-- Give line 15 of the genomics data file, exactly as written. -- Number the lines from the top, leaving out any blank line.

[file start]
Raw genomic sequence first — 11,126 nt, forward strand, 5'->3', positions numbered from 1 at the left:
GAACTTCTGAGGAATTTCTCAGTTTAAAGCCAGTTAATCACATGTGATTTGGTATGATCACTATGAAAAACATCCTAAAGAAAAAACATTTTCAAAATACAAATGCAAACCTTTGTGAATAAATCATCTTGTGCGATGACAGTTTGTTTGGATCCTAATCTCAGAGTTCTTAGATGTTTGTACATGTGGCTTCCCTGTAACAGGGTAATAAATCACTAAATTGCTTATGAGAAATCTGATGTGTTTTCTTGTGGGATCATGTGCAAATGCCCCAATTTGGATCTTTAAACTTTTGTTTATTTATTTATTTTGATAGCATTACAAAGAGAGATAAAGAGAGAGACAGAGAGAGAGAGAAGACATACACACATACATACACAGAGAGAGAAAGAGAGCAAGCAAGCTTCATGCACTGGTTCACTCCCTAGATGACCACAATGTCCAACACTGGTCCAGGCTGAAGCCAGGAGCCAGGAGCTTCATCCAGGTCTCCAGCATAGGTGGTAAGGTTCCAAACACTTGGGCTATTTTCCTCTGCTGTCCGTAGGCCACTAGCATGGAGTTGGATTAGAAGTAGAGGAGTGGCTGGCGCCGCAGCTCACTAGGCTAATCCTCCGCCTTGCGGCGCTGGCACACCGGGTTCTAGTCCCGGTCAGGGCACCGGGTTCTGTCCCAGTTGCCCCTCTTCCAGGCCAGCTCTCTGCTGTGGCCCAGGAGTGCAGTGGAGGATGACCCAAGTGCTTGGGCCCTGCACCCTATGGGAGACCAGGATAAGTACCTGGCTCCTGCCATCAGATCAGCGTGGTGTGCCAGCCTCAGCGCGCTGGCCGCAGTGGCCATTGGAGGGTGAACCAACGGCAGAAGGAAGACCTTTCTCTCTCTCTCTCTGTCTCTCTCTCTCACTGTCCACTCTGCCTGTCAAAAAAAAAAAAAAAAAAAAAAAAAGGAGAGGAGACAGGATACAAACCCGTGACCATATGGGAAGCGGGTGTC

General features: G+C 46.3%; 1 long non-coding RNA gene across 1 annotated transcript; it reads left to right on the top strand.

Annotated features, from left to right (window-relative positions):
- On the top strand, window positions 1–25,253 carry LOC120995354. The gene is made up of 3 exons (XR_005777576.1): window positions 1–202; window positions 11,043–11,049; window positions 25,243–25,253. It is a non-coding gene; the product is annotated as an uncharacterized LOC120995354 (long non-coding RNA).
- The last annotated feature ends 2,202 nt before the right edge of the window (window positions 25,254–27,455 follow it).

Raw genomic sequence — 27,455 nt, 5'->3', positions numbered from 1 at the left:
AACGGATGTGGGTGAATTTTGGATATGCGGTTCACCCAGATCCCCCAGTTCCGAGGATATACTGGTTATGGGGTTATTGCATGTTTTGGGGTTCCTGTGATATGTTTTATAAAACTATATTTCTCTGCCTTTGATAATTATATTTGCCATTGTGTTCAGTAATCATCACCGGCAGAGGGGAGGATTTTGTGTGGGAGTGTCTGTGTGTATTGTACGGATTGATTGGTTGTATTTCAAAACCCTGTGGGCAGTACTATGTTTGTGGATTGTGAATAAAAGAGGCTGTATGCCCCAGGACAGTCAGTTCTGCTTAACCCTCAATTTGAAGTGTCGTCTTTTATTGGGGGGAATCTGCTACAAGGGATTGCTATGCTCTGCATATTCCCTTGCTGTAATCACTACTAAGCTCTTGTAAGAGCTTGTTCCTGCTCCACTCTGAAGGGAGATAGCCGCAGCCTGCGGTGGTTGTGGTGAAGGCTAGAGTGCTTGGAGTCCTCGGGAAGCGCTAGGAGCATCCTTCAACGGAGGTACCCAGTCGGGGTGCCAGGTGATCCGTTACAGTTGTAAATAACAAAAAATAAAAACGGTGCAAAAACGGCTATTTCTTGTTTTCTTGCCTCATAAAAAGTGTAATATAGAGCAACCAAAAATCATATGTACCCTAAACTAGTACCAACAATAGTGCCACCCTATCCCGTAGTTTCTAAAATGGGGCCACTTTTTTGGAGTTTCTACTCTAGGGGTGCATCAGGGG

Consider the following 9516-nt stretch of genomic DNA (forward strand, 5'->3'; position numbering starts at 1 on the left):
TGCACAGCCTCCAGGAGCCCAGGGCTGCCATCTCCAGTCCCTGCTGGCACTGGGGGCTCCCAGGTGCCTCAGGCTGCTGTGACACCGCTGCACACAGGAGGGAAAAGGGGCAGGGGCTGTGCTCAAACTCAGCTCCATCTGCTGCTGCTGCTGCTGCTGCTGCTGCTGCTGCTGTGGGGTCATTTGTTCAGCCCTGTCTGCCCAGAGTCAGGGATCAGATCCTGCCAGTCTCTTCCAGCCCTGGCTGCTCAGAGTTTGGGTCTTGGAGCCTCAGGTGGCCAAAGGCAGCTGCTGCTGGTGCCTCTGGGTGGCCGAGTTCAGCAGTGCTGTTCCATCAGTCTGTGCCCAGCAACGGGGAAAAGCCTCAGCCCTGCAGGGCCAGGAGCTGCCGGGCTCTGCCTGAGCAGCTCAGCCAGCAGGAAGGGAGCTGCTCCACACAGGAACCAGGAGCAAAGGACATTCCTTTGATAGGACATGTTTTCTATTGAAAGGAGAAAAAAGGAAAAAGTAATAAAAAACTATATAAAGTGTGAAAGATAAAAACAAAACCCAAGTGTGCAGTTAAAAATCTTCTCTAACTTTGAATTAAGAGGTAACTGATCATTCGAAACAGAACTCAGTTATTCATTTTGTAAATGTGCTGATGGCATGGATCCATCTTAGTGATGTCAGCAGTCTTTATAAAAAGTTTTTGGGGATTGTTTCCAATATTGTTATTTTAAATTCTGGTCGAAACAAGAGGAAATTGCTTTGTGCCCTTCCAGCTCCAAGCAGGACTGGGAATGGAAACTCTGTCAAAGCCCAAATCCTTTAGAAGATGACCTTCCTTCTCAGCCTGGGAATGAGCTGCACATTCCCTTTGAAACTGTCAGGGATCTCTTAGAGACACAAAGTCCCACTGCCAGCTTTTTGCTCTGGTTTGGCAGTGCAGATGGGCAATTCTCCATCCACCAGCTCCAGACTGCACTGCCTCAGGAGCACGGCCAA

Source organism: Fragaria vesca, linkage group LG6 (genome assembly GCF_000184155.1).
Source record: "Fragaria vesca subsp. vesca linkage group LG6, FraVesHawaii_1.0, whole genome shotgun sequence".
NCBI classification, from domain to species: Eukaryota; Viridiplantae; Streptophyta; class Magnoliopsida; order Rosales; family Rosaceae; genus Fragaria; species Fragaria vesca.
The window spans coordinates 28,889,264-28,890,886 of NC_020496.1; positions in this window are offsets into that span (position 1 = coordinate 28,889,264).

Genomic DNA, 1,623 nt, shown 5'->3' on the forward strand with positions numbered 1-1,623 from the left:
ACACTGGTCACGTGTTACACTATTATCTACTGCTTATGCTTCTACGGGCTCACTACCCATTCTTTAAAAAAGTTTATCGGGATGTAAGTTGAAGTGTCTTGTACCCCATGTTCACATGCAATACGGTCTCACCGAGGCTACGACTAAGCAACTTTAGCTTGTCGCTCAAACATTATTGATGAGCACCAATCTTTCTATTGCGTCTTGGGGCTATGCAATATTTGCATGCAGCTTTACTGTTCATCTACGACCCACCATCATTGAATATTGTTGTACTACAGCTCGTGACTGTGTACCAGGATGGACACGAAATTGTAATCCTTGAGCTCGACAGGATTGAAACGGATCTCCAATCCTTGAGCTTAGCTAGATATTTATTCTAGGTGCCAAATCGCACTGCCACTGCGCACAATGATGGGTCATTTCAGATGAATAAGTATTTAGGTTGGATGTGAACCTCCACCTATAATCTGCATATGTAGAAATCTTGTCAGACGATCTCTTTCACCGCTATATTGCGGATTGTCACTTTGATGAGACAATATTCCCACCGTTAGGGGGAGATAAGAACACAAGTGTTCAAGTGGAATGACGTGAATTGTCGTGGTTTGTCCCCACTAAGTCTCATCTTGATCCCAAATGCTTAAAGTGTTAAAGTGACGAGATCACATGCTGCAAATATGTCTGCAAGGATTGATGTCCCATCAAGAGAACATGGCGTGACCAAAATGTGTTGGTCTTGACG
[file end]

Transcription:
Genomic DNA, 1,623 nt, shown 5'->3' on the forward strand with positions numbered 1-1,623 from the left: